"Your Handicap can be an instant marker - Almost a predictor - of how well you can play"
This tip comes from TG Top 50 coach Karl Morris, who has worked with three major champions. Check out his Mind Factor Podcasts for free on iTunes
In Timothy Gallwey's seminal book The Inner Game of Golf there is a terrific illustration of how your scores are influenced by your expectations.
A chap in New York takes up golf. He works shifts and can only play very early, alone. He doesn't play with anyone else for a year. Then his shifts change; he plays with another golfer for the first time. After nine holes his partner remarks: "Wow, level par... you're really good!" The golfer is taken aback. "I thought par was what you're supposed to do," he answers.
Our frames of reference on performance certainly can affect what results we get... and in golf, your major frame of reference is your handicap. Yes of course, we are lucky to have a system that allows players of different abilities to compete against each other. But your handicap can become an instant marker – almost a predictor – of how well you can play. It becomes what you expect.
Consider this common situation. You reach the turn, playing beautifully, five under your handicap. The very fact of that makes you feel a little uneasy; this is a really good round for you! Can you really sustain this level? Out of your comfort zone, you start to protect your score and tighten up; your performance drops and sure enough, you come in around your handicap level.
It can even work the other way, where you follow a poor front nine ("I'm playing below my level") with a better finish. In both instances, it's your identification with your handicap that plays the defining role in the score you post.
Yes, there is more than a whiff of self-fulfilling prophecy about handicaps – and of all the attempts to explain why the average handicap has not come down despite far superior equipment and course conditioning, this could be the best.
The situation is not helped by the sense of permanency that surrounds handicaps.
"What do you play off?"
"I play off 18."
It's a short conversation, but one that smacks of stasis, where you are reinforcing your identity as an 18-handicapper. Furthermore, the system is designed to avoid rapid changes, making it so easy to stall at a level.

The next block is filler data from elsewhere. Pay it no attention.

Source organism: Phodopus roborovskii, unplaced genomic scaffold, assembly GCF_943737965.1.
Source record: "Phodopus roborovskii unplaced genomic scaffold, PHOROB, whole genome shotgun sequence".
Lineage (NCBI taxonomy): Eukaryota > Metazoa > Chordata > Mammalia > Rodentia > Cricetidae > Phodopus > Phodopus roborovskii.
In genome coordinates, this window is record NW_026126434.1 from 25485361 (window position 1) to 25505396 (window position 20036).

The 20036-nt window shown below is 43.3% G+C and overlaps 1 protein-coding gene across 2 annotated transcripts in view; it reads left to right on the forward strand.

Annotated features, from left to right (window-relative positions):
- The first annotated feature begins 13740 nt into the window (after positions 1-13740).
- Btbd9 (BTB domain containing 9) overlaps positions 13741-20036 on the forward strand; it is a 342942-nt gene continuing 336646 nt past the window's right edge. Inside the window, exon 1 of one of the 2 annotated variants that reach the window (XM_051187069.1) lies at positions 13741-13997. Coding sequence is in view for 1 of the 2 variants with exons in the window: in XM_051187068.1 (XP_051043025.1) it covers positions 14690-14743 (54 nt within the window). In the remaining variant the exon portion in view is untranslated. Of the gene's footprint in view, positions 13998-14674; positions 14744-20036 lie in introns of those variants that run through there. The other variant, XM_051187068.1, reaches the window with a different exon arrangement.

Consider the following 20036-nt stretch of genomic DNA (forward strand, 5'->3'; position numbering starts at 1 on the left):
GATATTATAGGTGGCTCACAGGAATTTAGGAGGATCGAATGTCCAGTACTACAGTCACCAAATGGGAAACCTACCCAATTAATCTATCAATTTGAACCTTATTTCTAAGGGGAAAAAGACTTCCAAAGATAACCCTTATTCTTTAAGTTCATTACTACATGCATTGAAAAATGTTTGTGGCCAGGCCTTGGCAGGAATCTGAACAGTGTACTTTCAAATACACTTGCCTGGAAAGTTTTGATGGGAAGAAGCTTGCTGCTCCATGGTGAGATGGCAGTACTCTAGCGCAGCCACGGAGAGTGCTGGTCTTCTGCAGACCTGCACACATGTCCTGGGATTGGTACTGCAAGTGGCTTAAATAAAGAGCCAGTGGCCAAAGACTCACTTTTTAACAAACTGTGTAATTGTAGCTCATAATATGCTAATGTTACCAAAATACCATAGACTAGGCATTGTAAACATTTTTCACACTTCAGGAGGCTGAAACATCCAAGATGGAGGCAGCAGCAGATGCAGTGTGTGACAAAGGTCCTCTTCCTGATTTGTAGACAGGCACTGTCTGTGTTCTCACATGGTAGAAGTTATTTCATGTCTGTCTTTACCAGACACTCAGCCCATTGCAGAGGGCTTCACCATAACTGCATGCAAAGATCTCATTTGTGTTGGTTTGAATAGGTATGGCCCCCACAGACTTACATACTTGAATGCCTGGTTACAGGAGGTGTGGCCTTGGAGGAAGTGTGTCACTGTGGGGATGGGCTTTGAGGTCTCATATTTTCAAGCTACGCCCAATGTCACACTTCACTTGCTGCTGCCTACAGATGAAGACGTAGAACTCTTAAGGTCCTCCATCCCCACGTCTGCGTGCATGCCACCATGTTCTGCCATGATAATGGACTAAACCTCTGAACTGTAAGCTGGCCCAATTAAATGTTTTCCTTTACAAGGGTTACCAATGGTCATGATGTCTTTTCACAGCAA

Of course, many golfers manage to work their way down through the handicap system, and that's great. But if you feel stuck on your number, it could well be time to make some changes.
So to change your game, change your frame. And that starts with the word itself. 'Handicap' is a strange choice of word. Its definition is 'A circumstance that makes progress or success difficult'. It is inadvertently accurate perhaps, but hardly tallying with a system that is supposed to improve your chances. In truth it is your opponent who is handicapped by your allowance.
Your handicap gives you assistance. If you were to consider the shots you get as assistance, it might change your attitude to it and your readiness to acceptance the number of strokes you're getting.
Here are three other ways you can change your frame of reference for your performance, and stop handicap directing your scores.
1. Change your par
Go through your home course and reassign each hole with a par score personal to you. Don't be afraid to get creative; if there's a hole you really struggle on, your 'par', could be a double bogey. It doesn't matter whether your 18-hole 'par' adds up to more or less than your handicap; the idea is simply to take attention off your handicap. This approach works; just ask Tiger Woods. His first coach, Rudy Duran, developed a 'Tiger Par' that set his young charge a more engaging and less limiting challenge. Because of this, Tiger never associated himself with a set level of competence.
2. Focus on greens in regulation
Stat-gathering has consistently thrown up a correlation between lower scores and hitting more greens in regulation. So for the next two months start tracking how many per round you hit and assess your performance principally through this parameter. In practice, work on areas like ball-striking and accuracy that can improve GIR
3. Divide the round into six groups of three holes
Then, simply try to score as low as possible on each set. This is an easy way of distracting you from an awareness of your score relative to your handicap, and stops you falling into the trap of protecting a good score.